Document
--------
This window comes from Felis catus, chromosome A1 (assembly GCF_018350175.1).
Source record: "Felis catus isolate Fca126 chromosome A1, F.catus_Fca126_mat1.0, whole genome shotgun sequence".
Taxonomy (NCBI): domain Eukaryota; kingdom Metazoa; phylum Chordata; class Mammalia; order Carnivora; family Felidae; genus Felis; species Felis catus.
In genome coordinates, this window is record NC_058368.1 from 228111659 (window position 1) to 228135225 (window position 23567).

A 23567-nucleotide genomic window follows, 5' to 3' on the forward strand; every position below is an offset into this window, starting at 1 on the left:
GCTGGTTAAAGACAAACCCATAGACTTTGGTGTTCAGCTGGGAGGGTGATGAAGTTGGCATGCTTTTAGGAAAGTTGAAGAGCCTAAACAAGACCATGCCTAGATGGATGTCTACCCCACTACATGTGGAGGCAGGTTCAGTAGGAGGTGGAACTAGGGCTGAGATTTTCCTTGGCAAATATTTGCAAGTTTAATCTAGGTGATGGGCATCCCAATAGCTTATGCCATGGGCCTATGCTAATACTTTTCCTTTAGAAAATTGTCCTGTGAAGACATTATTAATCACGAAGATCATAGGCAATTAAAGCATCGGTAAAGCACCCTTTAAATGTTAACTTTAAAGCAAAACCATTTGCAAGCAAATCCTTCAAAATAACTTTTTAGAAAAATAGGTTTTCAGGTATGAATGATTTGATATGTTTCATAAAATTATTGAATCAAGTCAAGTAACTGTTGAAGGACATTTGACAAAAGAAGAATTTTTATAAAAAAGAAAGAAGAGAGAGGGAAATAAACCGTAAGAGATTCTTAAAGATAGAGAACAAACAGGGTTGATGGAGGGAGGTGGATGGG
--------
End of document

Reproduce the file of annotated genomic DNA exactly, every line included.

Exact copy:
This window comes from Felis catus, chromosome A1 (assembly GCF_018350175.1).
Source record: "Felis catus isolate Fca126 chromosome A1, F.catus_Fca126_mat1.0, whole genome shotgun sequence".
Taxonomy (NCBI): domain Eukaryota; kingdom Metazoa; phylum Chordata; class Mammalia; order Carnivora; family Felidae; genus Felis; species Felis catus.
In genome coordinates, this window is record NC_058368.1 from 228111659 (window position 1) to 228135225 (window position 23567).

A 23567-nucleotide genomic window follows, 5' to 3' on the forward strand; every position below is an offset into this window, starting at 1 on the left:
GCTGGTTAAAGACAAACCCATAGACTTTGGTGTTCAGCTGGGAGGGTGATGAAGTTGGCATGCTTTTAGGAAAGTTGAAGAGCCTAAACAAGACCATGCCTAGATGGATGTCTACCCCACTACATGTGGAGGCAGGTTCAGTAGGAGGTGGAACTAGGGCTGAGATTTTCCTTGGCAAATATTTGCAAGTTTAATCTAGGTGATGGGCATCCCAATAGCTTATGCCATGGGCCTATGCTAATACTTTTCCTTTAGAAAATTGTCCTGTGAAGACATTATTAATCACGAAGATCATAGGCAATTAAAGCATCGGTAAAGCACCCTTTAAATGTTAACTTTAAAGCAAAACCATTTGCAAGCAAATCCTTCAAAATAACTTTTTAGAAAAATAGGTTTTCAGGTATGAATGATTTGATATGTTTCATAAAATTATTGAATCAAGTCAAGTAACTGTTGAAGGACATTTGACAAAAGAAGAATTTTTATAAAAAAGAAAGAAGAGAGAGGGAAATAAACCGTAAGAGATTCTTAAAGATAGAGAACAAACAGGGTTGATGGAGGGAGGTGGATGGG